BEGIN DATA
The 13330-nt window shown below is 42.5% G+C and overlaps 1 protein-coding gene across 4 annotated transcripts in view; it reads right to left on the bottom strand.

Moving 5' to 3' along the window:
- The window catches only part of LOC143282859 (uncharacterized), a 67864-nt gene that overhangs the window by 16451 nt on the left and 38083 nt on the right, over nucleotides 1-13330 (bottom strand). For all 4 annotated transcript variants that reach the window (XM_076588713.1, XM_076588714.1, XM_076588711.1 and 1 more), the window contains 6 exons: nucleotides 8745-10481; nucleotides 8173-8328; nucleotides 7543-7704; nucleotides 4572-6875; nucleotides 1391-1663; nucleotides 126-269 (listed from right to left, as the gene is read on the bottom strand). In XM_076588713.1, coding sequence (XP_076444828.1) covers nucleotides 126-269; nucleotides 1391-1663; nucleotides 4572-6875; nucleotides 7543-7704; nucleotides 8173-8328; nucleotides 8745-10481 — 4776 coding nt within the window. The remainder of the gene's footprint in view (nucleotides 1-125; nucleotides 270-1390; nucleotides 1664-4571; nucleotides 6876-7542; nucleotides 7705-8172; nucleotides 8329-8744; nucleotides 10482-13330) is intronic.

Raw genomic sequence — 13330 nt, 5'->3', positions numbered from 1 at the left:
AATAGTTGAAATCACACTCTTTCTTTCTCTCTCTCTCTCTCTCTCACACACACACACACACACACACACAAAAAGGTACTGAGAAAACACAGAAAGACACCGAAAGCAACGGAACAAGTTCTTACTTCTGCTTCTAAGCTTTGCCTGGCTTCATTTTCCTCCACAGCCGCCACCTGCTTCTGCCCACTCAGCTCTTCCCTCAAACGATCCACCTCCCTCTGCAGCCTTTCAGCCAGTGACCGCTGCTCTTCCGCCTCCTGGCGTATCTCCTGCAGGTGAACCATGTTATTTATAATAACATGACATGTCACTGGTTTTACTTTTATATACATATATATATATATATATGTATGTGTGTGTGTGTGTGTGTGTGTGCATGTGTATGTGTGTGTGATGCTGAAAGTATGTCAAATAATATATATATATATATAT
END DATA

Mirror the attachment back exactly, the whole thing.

The 13330-nt window shown below is 42.5% G+C and overlaps 1 protein-coding gene across 4 annotated transcripts in view; it reads right to left on the bottom strand.

Moving 5' to 3' along the window:
- The window catches only part of LOC143282859 (uncharacterized), a 67864-nt gene that overhangs the window by 16451 nt on the left and 38083 nt on the right, over nucleotides 1-13330 (bottom strand). For all 4 annotated transcript variants that reach the window (XM_076588713.1, XM_076588714.1, XM_076588711.1 and 1 more), the window contains 6 exons: nucleotides 8745-10481; nucleotides 8173-8328; nucleotides 7543-7704; nucleotides 4572-6875; nucleotides 1391-1663; nucleotides 126-269 (listed from right to left, as the gene is read on the bottom strand). In XM_076588713.1, coding sequence (XP_076444828.1) covers nucleotides 126-269; nucleotides 1391-1663; nucleotides 4572-6875; nucleotides 7543-7704; nucleotides 8173-8328; nucleotides 8745-10481 — 4776 coding nt within the window. The remainder of the gene's footprint in view (nucleotides 1-125; nucleotides 270-1390; nucleotides 1664-4571; nucleotides 6876-7542; nucleotides 7705-8172; nucleotides 8329-8744; nucleotides 10482-13330) is intronic.

Raw genomic sequence — 13330 nt, 5'->3', positions numbered from 1 at the left:
AATAGTTGAAATCACACTCTTTCTTTCTCTCTCTCTCTCTCTCTCACACACACACACACACACACACACAAAAAGGTACTGAGAAAACACAGAAAGACACCGAAAGCAACGGAACAAGTTCTTACTTCTGCTTCTAAGCTTTGCCTGGCTTCATTTTCCTCCACAGCCGCCACCTGCTTCTGCCCACTCAGCTCTTCCCTCAAACGATCCACCTCCCTCTGCAGCCTTTCAGCCAGTGACCGCTGCTCTTCCGCCTCCTGGCGTATCTCCTGCAGGTGAACCATGTTATTTATAATAACATGACATGTCACTGGTTTTACTTTTATATACATATATATATATATATATGTATGTGTGTGTGTGTGTGTGTGTGTGCATGTGTATGTGTGTGTGATGCTGAAAGTATGTCAAATAATATATATATATATATAT